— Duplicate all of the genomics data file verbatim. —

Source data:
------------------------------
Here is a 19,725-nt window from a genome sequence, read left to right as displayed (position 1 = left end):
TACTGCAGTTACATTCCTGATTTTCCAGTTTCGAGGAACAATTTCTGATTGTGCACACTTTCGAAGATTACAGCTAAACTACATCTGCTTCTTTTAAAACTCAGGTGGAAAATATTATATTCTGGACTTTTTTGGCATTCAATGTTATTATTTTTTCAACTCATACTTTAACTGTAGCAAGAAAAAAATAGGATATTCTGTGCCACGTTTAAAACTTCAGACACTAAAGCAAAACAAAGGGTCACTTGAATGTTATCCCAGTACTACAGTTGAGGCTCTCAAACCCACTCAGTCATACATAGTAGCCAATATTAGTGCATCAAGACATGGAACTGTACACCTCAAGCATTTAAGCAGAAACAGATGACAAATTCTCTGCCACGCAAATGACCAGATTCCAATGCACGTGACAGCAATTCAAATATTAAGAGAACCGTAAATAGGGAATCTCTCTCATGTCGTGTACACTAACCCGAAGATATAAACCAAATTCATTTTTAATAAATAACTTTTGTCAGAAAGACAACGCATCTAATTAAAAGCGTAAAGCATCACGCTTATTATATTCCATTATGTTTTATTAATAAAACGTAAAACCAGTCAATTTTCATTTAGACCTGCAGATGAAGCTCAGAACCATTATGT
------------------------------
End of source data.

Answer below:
Here is a 19,725-nt window from a genome sequence, read left to right as displayed (position 1 = left end):
TACTGCAGTTACATTCCTGATTTTCCAGTTTCGAGGAACAATTTCTGATTGTGCACACTTTCGAAGATTACAGCTAAACTACATCTGCTTCTTTTAAAACTCAGGTGGAAAATATTATATTCTGGACTTTTTTGGCATTCAATGTTATTATTTTTTCAACTCATACTTTAACTGTAGCAAGAAAAAAATAGGATATTCTGTGCCACGTTTAAAACTTCAGACACTAAAGCAAAACAAAGGGTCACTTGAATGTTATCCCAGTACTACAGTTGAGGCTCTCAAACCCACTCAGTCATACATAGTAGCCAATATTAGTGCATCAAGACATGGAACTGTACACCTCAAGCATTTAAGCAGAAACAGATGACAAATTCTCTGCCACGCAAATGACCAGATTCCAATGCACGTGACAGCAATTCAAATATTAAGAGAACCGTAAATAGGGAATCTCTCTCATGTCGTGTACACTAACCCGAAGATATAAACCAAATTCATTTTTAATAAATAACTTTTGTCAGAAAGACAACGCATCTAATTAAAAGCGTAAAGCATCACGCTTATTATATTCCATTATGTTTTATTAATAAAACGTAAAACCAGTCAATTTTCATTTAGACCTGCAGATGAAGCTCAGAACCATTATGT